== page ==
Melaleuca CEO Frank VanderSloot should be commended for his decision to put focus on aggressive, high-fee medical debt collection in Idaho, and for putting a chunk of his sizable fortune behind the idea.
Since learning of an employee’s struggles with Medical Recovery Services, VanderSloot has pledged a half-million dollars to defend people with medical debts from being subject to outrageous levels of attorney fees. And he’s pledged to push for legal reform.
VanderSloot could do some real good for the state, perhaps more than is immediately apparent. Beyond simply providing resources for particular individuals who can’t afford legal representation, this fund could disrupt the rubber-stamp litigation model that debt collectors employ.
As VanderSloot put it: “Society is built so that the big guys can shove the little guy around.”
That’s exactly right.
Debt collectors generally employ full-time attorneys. The people they sue often can’t afford lawyers. And a big part of the debt collection business model relies on that power imbalance.
A debt collector’s favorite two words are “default judgment.” A default judgment occurs when the debtor fails to contest the suit that’s been lodged against them. If nothing is contested, a judge will often give the debt collector everything they ask for, since there’s no opposing evidence or argument to weigh.
In courthouses around the country, there are days set aside solely to deal with such cases. The case is announced, the judge asks if the opposing party is present, and they almost never are, so the judge issues a default judgment. Next case.
Dozens of cases fly by this way in quick succession. It doesn’t feel like a courtroom. It feels like a workstation in a factory assembly line.
That isn’t to say that judges don’t sometimes push back. A few years ago, Magistrate Judge Michelle Mallard used her discretion to unilaterally write down the attorney fees attached to debts collected by Medical Recovery Services in several cases where the interest and fees the company tacked on resulted in total bills that were several times larger than the underlying debt.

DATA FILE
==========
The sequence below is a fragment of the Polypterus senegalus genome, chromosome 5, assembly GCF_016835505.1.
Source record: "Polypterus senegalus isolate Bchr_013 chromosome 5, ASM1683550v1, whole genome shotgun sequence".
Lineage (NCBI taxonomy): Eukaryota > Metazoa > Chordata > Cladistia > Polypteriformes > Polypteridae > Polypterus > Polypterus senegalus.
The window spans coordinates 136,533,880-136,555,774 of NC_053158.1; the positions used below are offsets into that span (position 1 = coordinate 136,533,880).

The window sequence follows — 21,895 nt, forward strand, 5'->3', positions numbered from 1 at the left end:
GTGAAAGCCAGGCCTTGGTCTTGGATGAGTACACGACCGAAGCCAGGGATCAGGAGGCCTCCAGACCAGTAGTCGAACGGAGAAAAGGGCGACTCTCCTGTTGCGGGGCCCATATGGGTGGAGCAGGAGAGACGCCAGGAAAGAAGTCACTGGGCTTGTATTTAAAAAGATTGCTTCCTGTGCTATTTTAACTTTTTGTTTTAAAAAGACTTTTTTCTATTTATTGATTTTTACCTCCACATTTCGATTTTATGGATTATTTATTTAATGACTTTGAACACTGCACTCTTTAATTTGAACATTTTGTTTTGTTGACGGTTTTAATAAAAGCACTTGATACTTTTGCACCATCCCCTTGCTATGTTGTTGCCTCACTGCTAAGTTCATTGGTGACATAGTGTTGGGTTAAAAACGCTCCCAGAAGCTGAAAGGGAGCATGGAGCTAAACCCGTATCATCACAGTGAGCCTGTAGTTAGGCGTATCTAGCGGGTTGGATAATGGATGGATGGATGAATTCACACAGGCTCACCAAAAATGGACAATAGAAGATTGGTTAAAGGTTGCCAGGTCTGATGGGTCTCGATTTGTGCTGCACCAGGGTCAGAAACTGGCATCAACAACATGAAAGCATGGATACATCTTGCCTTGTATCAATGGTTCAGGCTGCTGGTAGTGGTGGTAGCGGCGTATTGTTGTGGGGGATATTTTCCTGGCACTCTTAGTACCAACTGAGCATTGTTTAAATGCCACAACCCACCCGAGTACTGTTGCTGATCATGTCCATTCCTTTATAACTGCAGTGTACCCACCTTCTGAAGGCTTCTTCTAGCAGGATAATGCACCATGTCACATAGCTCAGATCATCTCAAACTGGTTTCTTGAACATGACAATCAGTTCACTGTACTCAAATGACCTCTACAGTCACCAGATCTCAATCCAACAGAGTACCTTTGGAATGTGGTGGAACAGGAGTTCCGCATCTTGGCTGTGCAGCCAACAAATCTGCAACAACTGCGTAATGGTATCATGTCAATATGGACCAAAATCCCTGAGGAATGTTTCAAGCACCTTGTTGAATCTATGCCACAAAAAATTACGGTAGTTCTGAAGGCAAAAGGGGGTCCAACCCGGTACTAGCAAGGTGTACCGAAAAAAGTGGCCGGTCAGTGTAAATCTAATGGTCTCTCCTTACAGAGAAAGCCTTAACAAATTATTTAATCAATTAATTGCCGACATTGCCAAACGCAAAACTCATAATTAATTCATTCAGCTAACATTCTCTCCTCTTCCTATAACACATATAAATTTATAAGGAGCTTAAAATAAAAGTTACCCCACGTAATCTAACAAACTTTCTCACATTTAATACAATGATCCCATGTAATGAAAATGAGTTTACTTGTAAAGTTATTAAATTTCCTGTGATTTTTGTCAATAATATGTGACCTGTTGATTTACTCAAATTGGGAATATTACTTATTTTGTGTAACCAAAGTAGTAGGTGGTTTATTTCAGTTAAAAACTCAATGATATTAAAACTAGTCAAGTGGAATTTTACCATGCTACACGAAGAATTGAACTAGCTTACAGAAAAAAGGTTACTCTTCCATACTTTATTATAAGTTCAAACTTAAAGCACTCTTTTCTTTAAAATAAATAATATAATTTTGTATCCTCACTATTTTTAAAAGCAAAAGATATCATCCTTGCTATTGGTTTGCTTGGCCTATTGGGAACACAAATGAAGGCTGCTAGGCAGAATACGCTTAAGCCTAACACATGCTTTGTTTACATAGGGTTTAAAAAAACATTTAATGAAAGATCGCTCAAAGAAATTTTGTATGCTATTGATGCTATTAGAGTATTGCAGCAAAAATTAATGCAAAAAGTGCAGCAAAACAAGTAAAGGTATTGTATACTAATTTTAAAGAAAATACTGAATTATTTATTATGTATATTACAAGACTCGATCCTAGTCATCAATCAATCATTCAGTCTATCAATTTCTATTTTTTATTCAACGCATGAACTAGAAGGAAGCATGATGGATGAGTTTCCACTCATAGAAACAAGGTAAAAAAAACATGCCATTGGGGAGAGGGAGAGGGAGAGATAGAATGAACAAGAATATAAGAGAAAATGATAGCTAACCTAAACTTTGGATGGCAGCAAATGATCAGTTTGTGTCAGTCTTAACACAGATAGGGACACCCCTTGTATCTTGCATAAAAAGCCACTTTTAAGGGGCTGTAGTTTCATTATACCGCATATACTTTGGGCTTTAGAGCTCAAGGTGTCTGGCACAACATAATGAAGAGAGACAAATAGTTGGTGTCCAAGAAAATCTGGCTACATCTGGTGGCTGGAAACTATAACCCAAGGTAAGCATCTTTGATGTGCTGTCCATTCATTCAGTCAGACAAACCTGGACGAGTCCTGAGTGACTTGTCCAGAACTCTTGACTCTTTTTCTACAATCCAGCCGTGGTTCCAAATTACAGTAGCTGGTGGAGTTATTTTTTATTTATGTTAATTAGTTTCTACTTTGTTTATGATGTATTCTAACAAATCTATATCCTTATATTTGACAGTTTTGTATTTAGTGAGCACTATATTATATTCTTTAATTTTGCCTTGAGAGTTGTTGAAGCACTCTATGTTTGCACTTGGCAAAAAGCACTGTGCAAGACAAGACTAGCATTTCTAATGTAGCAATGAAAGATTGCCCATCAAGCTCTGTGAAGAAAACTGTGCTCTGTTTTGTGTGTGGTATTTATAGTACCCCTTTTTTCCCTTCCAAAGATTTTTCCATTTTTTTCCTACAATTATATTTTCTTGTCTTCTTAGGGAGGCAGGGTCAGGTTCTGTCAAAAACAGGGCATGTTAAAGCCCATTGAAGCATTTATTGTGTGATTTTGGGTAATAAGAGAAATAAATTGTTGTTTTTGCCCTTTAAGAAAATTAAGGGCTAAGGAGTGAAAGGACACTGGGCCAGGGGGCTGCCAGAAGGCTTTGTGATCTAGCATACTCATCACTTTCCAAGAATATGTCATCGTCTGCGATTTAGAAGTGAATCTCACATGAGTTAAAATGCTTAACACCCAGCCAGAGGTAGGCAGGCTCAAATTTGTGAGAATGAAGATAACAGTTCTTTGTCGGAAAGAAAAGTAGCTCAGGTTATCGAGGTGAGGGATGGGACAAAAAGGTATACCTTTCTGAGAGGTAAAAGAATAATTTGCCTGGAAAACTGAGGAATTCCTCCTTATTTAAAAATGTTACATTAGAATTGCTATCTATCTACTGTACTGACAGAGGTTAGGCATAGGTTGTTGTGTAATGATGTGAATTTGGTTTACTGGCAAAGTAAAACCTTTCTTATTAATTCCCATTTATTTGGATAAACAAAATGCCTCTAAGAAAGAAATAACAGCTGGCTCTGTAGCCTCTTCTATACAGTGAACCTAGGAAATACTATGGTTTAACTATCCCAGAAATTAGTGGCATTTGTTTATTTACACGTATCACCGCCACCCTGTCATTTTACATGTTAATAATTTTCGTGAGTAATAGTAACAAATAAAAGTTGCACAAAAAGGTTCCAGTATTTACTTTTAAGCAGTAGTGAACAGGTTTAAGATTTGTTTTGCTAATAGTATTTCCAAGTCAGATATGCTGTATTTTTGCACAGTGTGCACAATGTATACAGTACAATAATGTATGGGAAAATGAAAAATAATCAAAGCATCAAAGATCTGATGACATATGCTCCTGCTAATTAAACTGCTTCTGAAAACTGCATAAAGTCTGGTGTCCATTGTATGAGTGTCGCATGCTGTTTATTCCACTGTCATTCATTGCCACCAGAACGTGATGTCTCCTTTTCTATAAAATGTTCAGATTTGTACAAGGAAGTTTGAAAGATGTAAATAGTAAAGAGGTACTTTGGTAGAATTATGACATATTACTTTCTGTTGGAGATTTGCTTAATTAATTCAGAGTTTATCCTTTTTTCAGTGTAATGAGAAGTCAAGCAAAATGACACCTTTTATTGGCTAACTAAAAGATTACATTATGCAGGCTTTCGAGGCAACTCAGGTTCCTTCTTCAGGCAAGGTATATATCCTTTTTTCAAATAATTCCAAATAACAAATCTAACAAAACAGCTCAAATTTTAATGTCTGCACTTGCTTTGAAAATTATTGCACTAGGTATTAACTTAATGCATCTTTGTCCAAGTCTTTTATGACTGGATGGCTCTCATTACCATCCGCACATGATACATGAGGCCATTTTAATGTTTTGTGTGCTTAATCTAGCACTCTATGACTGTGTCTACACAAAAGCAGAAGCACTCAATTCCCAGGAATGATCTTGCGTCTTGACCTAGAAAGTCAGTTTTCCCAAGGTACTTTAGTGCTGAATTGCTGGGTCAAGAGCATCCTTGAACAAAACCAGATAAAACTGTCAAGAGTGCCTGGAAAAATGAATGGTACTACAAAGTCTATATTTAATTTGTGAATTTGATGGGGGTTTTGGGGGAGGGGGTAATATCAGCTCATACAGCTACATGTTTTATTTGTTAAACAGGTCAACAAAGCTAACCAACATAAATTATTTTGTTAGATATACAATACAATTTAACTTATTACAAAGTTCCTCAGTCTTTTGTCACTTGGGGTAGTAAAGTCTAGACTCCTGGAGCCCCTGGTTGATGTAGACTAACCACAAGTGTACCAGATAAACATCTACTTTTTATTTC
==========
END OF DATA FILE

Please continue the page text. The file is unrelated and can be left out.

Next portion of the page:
Attorney Bryan Zollinger appealed first to the district court, where he lost, and then to the Idaho Supreme Court, where he lost unanimously.
Nonetheless, judges’ discretion is quite limited when the party being sued doesn’t answer the claims against them. If many of the people facing collections have some basic representation, which VanderSloot’s fund could enable, it will slow the process down and allow some legal deliberation about these important matters.
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As important is VanderSloot’s pledge to push for legislative reform. That will be a tough fight because Medical Recovery Services has an inside man at the Legislature — Zollinger, who won election to the House in 2016, and has not, in our judgment, properly removed himself from conflicts of interest.
The first of these came in 2017 when Sen. Tony Potts sponsored a bill that would have effectively reversed the decision Zollinger lost in the Supreme Court.
In a striking breach of common practice at the Legislature, Potts had accepted maximum allowable campaign contributions from attorney Bryan Smith — a GOP party official and Zollinger’s boss — and his law firm ahead of the session. Potts then used those funds to pay his living expenses, including rent to Zollinger, Potts’ roommate.
Sen. Patti Anne Lodge asked Potts during a hearing who brought him the legislation, and he testified that he had worked with Zollinger.
Even after that scandal, there’s little indication that things have changed, as became clear when the House Business Committee was considering other legislation related to debt collection a month ago.
Rep. Rod Furniss indicated during a March 27 hearing that efforts had been made to adapt planned legislation to address Zollinger’s objections to it.
“Rep. Zollinger, who had some of the issues, we’ve spoken with him, and we’ve tried to make it so that it was palatable for him. And he agreed,” Furniss testified.
This indicates that Zollinger continues to be involved in behind-the-scenes negotiations involving legislation that will directly affect his own bottom line. That’s shocking but, unfortunately, not surprising.
If the Idaho Legislature had strong ethical rules (it doesn’t) and a serious means of enforcing them (it doesn’t) this is the type of thing that would lead to an immediate investigation, and likely be followed by sanctions.
With a powerful GOP donor set on changing the rules of the game, now would be a good time for lawmakers without such conflicts of interest to begin crafting legislation to rein in the debt collection process and prevent further abuses.
Melaleuca CEO Frank VanderSloot could do some real good for the state, perhaps more than is immediately apparent. Beyond simply providing resources for particular individuals who can’t afford legal representation, this fund could disrupt the rubber-stamp litigation model that debt collectors employ.